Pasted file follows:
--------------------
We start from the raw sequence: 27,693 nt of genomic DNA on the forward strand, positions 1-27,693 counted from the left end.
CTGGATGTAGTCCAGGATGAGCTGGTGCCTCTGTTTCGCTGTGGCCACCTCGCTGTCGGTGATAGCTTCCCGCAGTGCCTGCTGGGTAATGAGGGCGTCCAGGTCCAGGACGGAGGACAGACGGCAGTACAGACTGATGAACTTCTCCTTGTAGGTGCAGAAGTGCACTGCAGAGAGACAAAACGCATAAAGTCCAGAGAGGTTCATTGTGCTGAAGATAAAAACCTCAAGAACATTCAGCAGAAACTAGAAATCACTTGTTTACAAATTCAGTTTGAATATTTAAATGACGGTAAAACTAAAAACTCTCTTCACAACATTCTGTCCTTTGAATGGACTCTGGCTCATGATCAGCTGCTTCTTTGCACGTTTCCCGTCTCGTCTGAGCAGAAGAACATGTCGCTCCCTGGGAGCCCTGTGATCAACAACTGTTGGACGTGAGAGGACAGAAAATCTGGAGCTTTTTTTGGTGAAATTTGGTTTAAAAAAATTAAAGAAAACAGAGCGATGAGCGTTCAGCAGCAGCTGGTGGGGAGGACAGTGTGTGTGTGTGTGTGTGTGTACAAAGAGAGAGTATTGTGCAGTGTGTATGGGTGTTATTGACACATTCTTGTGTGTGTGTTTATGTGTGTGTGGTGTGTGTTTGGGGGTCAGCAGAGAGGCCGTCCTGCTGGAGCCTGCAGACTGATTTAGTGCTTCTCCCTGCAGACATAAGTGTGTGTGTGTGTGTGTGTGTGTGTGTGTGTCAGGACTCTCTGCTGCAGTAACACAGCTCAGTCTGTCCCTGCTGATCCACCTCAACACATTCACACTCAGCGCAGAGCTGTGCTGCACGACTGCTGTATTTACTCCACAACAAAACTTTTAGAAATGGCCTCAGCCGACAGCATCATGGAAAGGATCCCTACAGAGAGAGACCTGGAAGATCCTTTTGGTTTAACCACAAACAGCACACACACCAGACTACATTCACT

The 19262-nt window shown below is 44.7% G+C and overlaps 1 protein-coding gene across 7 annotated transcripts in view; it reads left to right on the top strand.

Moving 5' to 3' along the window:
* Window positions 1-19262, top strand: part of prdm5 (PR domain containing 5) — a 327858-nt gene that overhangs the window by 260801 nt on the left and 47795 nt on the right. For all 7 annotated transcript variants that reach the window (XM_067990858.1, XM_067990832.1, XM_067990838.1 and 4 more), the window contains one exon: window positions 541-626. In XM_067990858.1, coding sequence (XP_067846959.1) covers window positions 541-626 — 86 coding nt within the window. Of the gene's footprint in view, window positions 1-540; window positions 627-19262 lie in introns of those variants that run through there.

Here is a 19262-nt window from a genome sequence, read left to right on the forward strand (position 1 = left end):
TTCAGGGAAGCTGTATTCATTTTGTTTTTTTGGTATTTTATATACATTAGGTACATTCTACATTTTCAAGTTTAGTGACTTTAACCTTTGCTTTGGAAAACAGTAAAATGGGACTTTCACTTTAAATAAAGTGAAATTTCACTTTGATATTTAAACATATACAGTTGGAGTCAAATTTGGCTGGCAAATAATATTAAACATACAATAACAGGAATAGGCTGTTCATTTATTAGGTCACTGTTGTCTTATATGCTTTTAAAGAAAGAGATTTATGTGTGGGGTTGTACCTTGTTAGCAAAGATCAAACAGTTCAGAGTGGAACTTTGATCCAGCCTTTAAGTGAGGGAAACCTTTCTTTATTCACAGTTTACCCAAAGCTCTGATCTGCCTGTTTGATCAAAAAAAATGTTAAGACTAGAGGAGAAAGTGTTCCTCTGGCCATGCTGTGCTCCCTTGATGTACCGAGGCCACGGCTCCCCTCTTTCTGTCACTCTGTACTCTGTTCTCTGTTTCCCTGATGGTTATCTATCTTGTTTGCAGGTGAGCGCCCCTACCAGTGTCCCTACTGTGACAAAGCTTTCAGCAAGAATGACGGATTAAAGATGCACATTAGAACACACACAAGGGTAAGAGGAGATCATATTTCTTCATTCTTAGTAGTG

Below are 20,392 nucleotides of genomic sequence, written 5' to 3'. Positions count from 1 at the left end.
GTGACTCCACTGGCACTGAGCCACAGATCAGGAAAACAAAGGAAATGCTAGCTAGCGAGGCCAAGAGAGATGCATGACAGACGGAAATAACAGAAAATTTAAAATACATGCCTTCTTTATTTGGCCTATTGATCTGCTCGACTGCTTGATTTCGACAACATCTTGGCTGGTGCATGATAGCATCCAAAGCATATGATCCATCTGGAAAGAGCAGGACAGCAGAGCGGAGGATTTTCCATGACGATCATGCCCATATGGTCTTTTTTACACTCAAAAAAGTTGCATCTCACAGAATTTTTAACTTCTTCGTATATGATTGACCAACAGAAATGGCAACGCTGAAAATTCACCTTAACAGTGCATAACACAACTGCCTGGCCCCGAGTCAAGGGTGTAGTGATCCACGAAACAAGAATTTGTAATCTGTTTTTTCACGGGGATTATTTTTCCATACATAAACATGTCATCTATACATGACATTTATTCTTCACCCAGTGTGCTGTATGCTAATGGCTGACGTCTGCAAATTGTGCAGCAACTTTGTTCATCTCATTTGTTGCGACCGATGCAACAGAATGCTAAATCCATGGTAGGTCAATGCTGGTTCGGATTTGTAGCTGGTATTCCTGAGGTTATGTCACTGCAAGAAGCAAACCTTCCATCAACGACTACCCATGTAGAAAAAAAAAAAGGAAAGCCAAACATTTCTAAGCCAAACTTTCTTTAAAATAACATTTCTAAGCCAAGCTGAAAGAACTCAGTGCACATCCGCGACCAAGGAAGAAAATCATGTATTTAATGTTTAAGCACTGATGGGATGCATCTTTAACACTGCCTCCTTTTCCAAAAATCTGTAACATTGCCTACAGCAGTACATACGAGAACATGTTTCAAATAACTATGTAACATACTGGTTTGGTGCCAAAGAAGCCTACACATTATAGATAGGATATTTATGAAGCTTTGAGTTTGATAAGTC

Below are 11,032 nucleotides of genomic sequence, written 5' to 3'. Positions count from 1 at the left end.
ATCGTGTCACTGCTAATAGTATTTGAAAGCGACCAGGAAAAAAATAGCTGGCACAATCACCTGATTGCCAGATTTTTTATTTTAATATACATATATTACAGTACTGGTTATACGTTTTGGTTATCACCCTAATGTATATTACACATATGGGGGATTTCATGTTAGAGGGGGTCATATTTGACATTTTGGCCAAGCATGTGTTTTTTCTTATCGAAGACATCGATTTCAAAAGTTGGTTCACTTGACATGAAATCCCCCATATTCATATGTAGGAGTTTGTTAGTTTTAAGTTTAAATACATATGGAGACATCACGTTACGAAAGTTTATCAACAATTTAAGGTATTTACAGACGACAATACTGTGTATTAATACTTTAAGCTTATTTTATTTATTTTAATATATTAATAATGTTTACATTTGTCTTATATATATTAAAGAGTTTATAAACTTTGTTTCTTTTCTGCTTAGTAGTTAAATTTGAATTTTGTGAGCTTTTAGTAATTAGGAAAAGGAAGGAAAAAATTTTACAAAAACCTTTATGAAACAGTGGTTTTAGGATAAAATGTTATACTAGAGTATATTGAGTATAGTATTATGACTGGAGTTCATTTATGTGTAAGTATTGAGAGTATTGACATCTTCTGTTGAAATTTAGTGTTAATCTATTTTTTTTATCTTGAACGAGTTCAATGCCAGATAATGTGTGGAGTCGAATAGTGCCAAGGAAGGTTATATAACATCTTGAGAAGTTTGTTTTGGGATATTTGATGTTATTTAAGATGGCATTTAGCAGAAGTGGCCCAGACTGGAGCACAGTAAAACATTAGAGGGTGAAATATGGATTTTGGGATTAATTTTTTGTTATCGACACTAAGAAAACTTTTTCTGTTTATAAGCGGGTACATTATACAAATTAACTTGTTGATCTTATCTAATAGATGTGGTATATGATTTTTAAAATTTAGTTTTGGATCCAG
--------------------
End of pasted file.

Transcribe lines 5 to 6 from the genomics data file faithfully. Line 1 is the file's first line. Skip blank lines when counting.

* Window positions 1-19262, top strand: part of prdm5 (PR domain containing 5) — a 327858-nt gene that overhangs the window by 260801 nt on the left and 47795 nt on the right. For all 7 annotated transcript variants that reach the window (XM_067990858.1, XM_067990832.1, XM_067990838.1 and 4 more), the window contains one exon: window positions 541-626. In XM_067990858.1, coding sequence (XP_067846959.1) covers window positions 541-626 — 86 coding nt within the window. Of the gene's footprint in view, window positions 1-540; window positions 627-19262 lie in introns of those variants that run through there.

Here is a 19262-nt window from a genome sequence, read left to right on the forward strand (position 1 = left end):